No one in America knows what Christine Blasey Ford, the woman who has accused Supreme Court nominee Brett Kavanaugh of having attempted to sexually assault her when they were both in high school, is going through. No one, perhaps, except Professor Anita Hill. Now, Anita Hill's advice for handing the Kavanaugh allegations in the Senate Judiciary Committee offer a unique perspective that, really, could only come from her.
"There is no way to redo 1991, but there are ways to do better," Hill wrote at the beginning of her op-ed for the New York Times. In the piece, Hill doesn't explicitly revisit her experience testifying in front of the Senate during the confirmation hearings of current Supreme Court Justice Clarence Thomas — but she does use that experience to offer a set of recommendations on how the Senate could approach the upcoming hearing regarding the allegation against Kavanaugh (which Kavanaugh has categorically denied).
"With the current heightened awareness of sexual violence comes heightened accountability for our representatives," Hill wrote in the Times, after referring to the #MeToo movement and the fact that the Senate still hasn't put a protocol in place for properly addressing sexual harassment and assault claims. "To do better, the 2018 Senate Judiciary Committee must demonstrate a clear understanding that sexual violence is a social reality to which elected representatives must respond."
In her piece, then, Hill laid out a series of recommendations, or what she calls "basic ground rules," for how the Senate could move forward in addressing the allegation against Kavanaugh. The first of these ground rules is to "refrain from pitting the public interest in confronting sexual harassment against the need for a fair confirmation hearing," a call that directly addresses something that went wrong in the hearings that she testified in. According to the Huffington Post, then-chair of the Senate Judiciary Committee Joe Biden was under pressure from Republicans to give Thomas a "fair" hearing, and that meant refraining from giving full credence to Hill's story and the evidence that could have backed it up.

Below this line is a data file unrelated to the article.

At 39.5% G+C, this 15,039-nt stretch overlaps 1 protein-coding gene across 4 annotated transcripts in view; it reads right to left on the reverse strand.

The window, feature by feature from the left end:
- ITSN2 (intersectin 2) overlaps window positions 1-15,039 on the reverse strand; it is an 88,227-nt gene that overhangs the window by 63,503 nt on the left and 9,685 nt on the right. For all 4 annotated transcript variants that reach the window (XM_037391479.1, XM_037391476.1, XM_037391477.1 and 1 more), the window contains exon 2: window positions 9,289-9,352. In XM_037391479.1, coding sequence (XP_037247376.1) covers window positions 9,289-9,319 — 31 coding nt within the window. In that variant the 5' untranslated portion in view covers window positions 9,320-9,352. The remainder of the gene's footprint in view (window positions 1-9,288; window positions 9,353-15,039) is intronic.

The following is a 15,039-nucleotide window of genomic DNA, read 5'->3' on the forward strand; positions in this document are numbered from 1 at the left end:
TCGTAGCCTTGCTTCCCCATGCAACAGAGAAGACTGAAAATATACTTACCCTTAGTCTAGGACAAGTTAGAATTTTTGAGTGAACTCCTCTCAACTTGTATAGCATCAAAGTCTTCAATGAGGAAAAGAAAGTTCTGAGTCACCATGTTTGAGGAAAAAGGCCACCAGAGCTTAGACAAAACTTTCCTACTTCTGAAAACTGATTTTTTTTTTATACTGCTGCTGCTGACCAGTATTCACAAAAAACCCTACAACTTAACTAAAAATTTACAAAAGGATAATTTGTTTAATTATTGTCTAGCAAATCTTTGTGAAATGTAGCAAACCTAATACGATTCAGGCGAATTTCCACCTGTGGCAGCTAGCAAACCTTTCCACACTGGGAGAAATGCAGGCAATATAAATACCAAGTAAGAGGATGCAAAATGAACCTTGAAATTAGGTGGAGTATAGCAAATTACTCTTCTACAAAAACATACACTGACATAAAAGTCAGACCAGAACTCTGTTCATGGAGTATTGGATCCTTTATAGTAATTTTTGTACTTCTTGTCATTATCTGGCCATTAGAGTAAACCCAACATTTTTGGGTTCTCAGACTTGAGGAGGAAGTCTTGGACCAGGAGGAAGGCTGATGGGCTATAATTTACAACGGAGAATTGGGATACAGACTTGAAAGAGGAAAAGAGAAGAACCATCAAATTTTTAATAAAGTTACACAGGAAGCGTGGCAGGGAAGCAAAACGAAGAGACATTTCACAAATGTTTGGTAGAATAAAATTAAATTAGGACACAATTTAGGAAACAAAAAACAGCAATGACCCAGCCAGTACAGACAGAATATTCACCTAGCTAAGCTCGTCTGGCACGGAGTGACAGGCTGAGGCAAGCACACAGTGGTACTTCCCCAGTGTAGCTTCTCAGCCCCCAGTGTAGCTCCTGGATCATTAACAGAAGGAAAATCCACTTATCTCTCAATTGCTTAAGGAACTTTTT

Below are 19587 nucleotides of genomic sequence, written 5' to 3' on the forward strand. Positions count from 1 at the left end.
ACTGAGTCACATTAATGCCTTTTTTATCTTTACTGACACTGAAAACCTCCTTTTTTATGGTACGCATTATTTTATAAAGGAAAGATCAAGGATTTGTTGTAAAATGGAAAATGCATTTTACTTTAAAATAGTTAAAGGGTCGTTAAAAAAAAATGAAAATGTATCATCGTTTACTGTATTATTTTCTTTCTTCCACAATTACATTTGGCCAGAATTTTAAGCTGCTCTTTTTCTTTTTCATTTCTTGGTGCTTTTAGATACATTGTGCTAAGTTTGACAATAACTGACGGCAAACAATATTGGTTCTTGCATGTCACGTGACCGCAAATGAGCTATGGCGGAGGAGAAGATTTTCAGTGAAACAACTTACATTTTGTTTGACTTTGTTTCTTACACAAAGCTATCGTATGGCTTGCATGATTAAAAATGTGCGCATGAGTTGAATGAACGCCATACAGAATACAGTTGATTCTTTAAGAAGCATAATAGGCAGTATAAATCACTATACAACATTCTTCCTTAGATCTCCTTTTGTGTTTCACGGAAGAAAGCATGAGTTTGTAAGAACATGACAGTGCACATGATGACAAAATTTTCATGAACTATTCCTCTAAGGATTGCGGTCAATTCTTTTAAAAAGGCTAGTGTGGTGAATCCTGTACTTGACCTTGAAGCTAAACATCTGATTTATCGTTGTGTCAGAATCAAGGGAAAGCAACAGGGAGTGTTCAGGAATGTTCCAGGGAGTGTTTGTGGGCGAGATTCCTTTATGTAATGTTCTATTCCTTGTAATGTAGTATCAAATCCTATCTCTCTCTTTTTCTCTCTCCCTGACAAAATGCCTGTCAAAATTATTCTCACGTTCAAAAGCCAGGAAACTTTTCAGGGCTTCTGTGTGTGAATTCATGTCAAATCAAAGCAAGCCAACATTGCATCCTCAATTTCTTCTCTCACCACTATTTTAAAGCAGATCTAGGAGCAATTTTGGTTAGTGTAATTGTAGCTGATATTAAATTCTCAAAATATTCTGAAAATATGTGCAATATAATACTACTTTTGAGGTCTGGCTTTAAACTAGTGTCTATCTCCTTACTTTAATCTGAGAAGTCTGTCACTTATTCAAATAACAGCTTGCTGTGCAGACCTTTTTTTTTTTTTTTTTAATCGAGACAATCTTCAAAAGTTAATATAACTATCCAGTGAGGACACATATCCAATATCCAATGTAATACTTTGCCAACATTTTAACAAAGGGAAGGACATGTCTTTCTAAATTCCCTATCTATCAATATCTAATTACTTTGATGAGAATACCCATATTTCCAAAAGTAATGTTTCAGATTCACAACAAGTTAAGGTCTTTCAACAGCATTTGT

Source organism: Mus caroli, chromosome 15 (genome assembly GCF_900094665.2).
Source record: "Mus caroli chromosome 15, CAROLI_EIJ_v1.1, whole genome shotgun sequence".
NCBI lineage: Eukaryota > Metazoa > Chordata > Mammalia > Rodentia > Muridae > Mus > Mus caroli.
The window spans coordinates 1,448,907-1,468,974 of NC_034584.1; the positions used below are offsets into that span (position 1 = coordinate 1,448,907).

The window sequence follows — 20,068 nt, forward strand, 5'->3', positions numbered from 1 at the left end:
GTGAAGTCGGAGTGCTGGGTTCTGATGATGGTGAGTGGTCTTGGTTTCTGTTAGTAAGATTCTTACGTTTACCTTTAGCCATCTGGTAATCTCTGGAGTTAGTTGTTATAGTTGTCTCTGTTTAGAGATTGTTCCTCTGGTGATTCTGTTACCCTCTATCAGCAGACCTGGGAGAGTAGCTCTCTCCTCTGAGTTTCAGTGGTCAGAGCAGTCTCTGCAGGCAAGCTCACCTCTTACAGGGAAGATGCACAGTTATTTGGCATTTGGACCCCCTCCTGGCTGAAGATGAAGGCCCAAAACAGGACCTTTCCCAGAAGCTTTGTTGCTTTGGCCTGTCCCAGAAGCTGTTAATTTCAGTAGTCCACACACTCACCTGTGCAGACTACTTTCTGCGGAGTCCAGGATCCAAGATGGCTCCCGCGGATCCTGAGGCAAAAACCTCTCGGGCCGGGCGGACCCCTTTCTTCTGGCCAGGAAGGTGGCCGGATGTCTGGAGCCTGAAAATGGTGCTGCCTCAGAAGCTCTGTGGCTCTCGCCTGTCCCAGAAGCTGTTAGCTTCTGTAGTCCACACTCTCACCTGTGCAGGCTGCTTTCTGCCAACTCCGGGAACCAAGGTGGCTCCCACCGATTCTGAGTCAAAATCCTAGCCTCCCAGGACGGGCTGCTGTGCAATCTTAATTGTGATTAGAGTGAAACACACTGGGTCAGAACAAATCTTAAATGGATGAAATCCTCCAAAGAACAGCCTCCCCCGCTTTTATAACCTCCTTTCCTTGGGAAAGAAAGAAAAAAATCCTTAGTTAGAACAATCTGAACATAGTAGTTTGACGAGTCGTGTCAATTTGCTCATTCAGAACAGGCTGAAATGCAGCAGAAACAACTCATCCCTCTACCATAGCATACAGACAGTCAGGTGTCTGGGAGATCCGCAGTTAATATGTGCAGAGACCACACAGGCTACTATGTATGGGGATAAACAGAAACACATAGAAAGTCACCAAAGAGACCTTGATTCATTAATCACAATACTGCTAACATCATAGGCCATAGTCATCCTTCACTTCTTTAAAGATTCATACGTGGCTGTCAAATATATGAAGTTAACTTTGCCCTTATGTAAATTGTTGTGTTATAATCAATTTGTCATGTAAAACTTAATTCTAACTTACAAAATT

"Our interest in the integrity of the Supreme Court and in eliminating sexual misconduct, especially in our public institutions, are entirely compatible," Hill wrote in the Times.
Hill's second piece of advice calls for a "neutral investigative body with experience in sexual misconduct" to look into the incident, because, as she wrote, such groups — and the conclusions they come to — tend to be "more reliable and less likely to be perceived as tainted by partisanship." Hill herself, according to the Huffington Post, was instead subjected to invasive and embarrassing lines of questioning from senators on both sides of the aisle, although some Republican senators in particular were particularly skeptical of her claims.
She then went on to call for the Senate not to rush the hearings, a call that, in her mind, is likely to go unanswered. Kavanaugh and Ford are both scheduled to testify on Monday, a timeframe which Hill called "discouraging."
Hill closed her op-ed with the most personal appeal in the piece, even though it was just phrased as a general suggestion.
"Finally, refer to Christine Blasey Ford by her name. She was once anonymous, but no longer is," Hill wrote. "Dr. Blasey is not simply 'Judge Kavanaugh’s accuser.' Dr. Blasey is a human being with a life of her own. She deserves the respect of being addressed and treated as a whole person.